But if the space-time manifold is expanding at faster than the speed of light, then we shouldn't be able to see the rest of the universe outside of our galactic cluster at all.
Because the photons emitted from those light sources would end up acting like photons trying to escape from a black hole. Wouldn't they?
That's why I'm confused.
These distant objects are either moving away from us at less than / equal to the speed of light, or more than the speed of light. If it's the former, then the light should have passed our location already. If it's the latter, the light should never reach us and the universe should be a sort of reverse event horizon surrounding us in every direction.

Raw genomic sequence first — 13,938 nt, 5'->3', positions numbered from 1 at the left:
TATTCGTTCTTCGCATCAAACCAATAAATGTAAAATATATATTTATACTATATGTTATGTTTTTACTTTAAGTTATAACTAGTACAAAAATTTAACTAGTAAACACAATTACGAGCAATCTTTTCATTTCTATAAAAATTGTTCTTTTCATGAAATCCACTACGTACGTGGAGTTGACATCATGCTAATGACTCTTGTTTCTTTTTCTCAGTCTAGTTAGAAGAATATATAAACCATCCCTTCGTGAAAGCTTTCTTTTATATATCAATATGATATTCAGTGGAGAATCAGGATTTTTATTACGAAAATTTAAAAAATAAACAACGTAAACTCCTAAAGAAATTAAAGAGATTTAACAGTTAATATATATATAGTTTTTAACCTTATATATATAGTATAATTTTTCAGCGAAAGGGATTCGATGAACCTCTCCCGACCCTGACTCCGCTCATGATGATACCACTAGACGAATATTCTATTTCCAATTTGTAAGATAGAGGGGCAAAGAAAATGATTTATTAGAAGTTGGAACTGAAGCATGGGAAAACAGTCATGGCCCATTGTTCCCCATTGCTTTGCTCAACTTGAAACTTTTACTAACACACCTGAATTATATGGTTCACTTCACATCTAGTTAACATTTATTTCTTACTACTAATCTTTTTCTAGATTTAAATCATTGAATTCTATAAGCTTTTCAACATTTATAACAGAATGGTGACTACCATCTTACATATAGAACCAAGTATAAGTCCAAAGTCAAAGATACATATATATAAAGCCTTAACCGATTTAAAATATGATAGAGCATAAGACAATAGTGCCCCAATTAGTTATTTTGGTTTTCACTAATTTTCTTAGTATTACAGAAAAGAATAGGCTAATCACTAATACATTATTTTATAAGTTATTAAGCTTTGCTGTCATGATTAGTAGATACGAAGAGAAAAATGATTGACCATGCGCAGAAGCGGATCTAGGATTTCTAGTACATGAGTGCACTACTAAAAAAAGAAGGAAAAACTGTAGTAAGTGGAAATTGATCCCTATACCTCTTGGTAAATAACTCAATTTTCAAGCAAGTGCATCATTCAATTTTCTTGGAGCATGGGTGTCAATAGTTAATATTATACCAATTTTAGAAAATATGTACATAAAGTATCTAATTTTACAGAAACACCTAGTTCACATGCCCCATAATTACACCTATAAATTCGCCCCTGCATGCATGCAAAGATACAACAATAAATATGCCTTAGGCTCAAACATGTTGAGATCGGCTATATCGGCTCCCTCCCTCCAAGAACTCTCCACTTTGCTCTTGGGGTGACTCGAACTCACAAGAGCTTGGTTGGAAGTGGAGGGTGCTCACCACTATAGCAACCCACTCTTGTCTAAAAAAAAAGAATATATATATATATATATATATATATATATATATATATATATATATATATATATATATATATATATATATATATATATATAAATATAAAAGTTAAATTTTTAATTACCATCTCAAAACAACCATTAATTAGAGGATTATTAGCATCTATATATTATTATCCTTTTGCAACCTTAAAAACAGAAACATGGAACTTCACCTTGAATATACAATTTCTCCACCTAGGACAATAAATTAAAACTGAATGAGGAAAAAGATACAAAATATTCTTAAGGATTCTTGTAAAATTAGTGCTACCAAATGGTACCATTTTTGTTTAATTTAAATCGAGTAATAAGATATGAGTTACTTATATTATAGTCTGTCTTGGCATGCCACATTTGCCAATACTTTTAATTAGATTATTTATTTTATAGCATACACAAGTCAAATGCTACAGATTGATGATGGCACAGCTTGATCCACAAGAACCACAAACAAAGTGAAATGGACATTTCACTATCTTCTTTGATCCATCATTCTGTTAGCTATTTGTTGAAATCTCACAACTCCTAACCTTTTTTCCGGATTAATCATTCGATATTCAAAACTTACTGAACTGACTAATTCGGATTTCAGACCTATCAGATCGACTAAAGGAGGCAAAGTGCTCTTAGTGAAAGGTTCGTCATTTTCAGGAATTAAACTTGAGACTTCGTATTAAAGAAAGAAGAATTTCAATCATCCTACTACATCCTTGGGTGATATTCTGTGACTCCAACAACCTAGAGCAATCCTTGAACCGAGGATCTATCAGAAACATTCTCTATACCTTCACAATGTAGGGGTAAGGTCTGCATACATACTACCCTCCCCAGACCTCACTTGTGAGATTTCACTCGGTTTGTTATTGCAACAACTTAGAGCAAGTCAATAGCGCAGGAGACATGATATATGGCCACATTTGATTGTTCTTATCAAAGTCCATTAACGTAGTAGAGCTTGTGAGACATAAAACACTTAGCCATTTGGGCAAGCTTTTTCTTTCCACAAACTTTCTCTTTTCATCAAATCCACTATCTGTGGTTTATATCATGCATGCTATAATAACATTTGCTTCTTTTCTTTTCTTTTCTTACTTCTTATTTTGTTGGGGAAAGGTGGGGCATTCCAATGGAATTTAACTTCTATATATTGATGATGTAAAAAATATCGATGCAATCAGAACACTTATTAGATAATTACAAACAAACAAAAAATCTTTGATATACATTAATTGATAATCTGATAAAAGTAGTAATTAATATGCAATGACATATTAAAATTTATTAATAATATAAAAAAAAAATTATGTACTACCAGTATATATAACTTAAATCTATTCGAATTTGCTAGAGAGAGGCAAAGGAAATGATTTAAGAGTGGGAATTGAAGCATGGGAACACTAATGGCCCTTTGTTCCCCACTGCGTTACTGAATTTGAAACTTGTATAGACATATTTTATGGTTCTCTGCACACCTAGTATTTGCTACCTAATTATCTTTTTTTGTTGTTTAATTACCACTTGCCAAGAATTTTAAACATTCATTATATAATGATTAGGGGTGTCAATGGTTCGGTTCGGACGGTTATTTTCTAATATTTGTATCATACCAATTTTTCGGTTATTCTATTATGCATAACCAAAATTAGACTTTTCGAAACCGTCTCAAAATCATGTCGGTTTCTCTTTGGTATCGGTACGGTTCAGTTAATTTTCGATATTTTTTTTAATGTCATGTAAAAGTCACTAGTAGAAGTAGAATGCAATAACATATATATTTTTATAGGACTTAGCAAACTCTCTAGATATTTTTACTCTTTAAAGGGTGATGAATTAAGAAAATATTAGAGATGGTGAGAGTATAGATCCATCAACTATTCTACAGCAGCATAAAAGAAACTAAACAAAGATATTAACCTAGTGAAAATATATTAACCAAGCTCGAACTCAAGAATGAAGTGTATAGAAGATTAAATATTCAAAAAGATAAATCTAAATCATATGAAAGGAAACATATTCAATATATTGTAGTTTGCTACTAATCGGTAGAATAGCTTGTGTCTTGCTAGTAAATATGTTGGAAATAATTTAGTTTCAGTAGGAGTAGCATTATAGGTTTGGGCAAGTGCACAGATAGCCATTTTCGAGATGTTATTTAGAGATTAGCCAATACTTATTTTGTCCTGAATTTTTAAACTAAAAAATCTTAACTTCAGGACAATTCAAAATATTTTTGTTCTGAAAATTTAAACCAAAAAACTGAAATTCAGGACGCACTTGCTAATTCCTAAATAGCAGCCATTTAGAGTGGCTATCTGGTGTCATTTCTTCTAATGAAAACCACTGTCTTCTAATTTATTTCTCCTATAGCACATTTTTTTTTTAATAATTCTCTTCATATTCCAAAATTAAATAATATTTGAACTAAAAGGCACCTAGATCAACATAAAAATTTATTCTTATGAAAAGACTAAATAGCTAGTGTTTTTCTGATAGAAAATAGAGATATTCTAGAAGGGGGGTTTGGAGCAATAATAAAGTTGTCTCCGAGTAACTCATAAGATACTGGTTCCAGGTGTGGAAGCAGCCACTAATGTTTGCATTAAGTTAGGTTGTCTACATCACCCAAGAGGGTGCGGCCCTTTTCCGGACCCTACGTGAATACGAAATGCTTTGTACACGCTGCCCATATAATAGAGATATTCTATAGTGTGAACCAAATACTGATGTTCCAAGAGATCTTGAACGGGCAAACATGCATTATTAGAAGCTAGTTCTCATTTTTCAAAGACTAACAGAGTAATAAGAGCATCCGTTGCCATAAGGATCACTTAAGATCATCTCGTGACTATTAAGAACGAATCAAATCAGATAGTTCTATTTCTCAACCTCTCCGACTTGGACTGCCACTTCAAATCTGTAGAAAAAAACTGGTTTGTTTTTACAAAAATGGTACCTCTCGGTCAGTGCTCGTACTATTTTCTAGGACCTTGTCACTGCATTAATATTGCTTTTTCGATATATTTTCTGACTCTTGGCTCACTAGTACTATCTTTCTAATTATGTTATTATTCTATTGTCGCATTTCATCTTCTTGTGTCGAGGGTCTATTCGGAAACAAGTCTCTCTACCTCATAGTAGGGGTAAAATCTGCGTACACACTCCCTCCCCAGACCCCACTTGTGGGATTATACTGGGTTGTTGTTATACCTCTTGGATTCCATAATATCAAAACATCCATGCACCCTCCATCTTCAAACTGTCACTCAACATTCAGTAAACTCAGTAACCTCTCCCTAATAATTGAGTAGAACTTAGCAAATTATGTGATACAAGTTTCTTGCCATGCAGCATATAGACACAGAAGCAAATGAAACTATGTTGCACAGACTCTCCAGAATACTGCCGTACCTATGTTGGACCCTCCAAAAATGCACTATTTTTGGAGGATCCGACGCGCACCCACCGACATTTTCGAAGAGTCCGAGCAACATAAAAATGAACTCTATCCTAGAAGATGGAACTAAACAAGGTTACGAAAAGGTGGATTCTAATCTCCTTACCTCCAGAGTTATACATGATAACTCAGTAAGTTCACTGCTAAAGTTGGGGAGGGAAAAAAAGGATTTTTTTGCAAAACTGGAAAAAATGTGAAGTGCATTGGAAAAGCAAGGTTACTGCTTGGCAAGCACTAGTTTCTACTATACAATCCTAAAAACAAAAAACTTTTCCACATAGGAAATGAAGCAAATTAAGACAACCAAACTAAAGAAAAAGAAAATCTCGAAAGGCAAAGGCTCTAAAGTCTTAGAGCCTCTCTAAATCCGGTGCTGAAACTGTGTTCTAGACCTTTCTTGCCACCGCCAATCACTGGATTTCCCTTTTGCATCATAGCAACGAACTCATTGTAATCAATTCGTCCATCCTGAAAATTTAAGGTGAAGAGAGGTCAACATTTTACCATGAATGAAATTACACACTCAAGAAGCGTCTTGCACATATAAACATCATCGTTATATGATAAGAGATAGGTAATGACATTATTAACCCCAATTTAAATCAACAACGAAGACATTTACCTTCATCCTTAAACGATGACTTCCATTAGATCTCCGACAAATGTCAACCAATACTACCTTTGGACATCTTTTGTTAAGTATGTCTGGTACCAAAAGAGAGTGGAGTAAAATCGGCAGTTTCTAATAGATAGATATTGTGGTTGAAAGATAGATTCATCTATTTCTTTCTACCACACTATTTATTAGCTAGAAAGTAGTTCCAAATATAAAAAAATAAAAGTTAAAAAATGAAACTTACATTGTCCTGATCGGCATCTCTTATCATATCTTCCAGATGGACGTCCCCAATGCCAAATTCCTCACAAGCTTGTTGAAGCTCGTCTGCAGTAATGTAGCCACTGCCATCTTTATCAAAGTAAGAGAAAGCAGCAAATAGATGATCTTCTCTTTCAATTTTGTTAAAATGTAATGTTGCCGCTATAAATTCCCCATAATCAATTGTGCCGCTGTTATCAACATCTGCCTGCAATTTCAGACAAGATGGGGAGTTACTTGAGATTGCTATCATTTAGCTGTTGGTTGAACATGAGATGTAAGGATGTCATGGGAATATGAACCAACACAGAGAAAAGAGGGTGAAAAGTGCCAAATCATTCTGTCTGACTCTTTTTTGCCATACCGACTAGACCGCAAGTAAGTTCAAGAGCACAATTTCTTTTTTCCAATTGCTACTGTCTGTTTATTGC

Light that is 13 billion odd years old must have been 13 billion light years away from us when it was emitted, if c is a constant. Right?